The appellants’ first contention is that the court had no authority to make an order of reference pursuant to section 24 of the act until the issues in the case had been joined by the filing of answers. The legislature was apparently of the view that the salutary provisions of the act and an endeavor to expedite hearings and decisions in controversies involving conflicting water rights would be defeated unless some means were provided to overcome the delays which usually occur before and during the trial of the actions. Pleadings on the part of a defendant generally are for the purpose of narrowing the issues and thus saving the time of the court. In actions involving numerous conflicting water rights it has been deemed expedient, both by the legislature and by this court (see Wood v. Pendola, 1 Cal.2d 435 [35 PaCal.2d 526]; Peabody v. City of Vallejo, 2 Cal.2d 351 [40 PaCal.2d 486]; Tulare Irr. Dist. v. Lindsay- Strathmore Irr. Dist., 3 Cal.2d 489 [45 PaCal.2d 972]; City of Lodi v. East Bay Municipal Utility Dist., 7 Cal.2d 316, 341 [60 PaCal.2d 439]; Rancho Santa Margarita v. Vail, 11 Cal.2d 501, 559 [81 PaCal.2d 533]; Meridian, Ltd., v. City and County of San Francisco, 13 Cal.2d 424 [90 PaCal.2d 537, 91 PaCal.2d 105]), that in the discretion of the trial court the investigation of the facts be confided to the Division [18 Cal.2d 523] of Water Resources of the Department of Public Works as referee. In such actions the delays incident to the joining of issues by the defendants’ pleadings may not be necessary in order that the court be in position to determine whether expert investigation is required or desirable. It is the statute, and not the defendants’ pleadings, which confers jurisdiction upon the court to appoint the referee, and when appointed the referee has the power to enter upon the investigation immediately. Thus, in the present case, the application for the appointment of the referee was made upon the filing of the complaint and on the request of about ninety per cent of the users of the waters involved in the action. No good reason has been suggested why the court should have delayed the appointment of the referee until after the filing of formal pleadings by the defendant users. A controversy on this point arose in the trial court which modified its order so as to refer to the division the investigation of the “physical facts” as distinguished from the “issues.” Nevertheless the section clearly indicates that the phrase “issues involved” is not to be narrowed in meaning to apply only to issues “joined” or “framed” by the pleadings. The court is given a broad discretion as to when and how much of the investigation or of conducting hearings and taking testimony should be referred to the referee. We conclude that the court was acting within lawful authority conferred by the statute when it referred the investigation to the Division of Water Resources immediately after the complaint was filed and before any issues tendered by the complaint were joined by the filing of pleadings by the defendants.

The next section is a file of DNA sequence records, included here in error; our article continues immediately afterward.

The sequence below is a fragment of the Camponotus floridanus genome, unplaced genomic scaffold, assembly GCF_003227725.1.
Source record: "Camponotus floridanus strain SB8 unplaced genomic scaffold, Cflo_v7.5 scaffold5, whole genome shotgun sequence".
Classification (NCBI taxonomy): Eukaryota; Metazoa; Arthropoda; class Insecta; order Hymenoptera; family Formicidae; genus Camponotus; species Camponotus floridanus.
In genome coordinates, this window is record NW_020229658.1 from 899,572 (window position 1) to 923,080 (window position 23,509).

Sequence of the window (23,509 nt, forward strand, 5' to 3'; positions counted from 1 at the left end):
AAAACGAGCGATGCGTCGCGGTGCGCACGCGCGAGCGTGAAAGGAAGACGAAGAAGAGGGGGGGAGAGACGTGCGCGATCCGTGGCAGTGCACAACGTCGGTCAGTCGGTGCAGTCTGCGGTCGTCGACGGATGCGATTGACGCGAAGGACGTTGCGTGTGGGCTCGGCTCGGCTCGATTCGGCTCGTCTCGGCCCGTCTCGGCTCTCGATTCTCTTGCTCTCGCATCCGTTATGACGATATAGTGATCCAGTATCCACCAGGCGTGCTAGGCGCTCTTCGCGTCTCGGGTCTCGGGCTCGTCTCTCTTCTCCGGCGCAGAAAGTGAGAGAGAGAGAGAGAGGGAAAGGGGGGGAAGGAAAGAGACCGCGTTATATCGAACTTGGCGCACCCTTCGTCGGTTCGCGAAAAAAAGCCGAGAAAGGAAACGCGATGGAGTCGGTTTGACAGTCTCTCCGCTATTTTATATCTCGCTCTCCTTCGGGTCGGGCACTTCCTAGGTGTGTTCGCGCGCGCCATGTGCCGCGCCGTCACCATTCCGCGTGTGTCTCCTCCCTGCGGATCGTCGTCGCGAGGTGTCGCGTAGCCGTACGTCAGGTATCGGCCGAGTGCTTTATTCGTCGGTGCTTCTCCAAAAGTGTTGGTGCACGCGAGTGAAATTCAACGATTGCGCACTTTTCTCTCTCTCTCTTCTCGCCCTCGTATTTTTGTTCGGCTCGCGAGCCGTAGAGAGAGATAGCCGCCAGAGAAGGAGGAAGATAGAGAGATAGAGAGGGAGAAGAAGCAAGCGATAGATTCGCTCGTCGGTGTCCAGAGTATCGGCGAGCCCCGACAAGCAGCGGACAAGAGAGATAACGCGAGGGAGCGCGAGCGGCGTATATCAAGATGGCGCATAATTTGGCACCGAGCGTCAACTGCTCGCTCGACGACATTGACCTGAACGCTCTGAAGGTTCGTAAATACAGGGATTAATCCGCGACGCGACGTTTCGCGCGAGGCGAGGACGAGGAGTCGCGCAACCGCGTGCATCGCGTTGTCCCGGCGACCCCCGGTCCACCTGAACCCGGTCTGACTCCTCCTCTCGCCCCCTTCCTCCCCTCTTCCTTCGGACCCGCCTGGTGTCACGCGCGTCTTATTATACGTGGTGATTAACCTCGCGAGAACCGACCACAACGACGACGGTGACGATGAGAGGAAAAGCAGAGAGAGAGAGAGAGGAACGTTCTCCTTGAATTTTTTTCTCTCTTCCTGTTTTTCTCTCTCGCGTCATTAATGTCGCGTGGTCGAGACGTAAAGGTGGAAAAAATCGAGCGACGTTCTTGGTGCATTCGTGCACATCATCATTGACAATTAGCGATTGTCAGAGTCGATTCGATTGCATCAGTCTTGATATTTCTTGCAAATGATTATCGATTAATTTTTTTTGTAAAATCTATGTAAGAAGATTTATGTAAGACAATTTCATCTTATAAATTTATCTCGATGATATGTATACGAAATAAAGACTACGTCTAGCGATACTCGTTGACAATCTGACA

The appellants next contend that section 24 vests judicial power in the Division of Water Resources in violation of the state Constitution. The appellants say: “If the section is to be read as empowering the superior court to delegate to the Division of Water Resources the authority to decide the case or determine the rights of the parties to water or the use of water, the section is unconstitutional as violative of section 1 of Article VI of the Constitution of California vesting all judicial powers in the courts therein named, and the legislature had no authority to create other judicial tribunals or to vest them with judicial power.” Neither the section nor the order of the trial court may be construed as [18 Cal.2d 524] vesting in or delegating to the Division of Water Resources any judicial power. The division operates merely in an advisory capacity to the court, and the court itself performs the judicial function of finally determining the issues and rendering the decision and judgment. It must be taken as settled that the division does not exercise judicial functions. (Tulare Water Co. v. State Water Commission, 187 Cal. 533 [202 P. 874]; Department of Public Works v. Superior Court, 197 Cal. 215 [239 P. 1076]; Mojave River Irr. Dist. v. Superior Court, 202 Cal. 717 [262 P. 724].)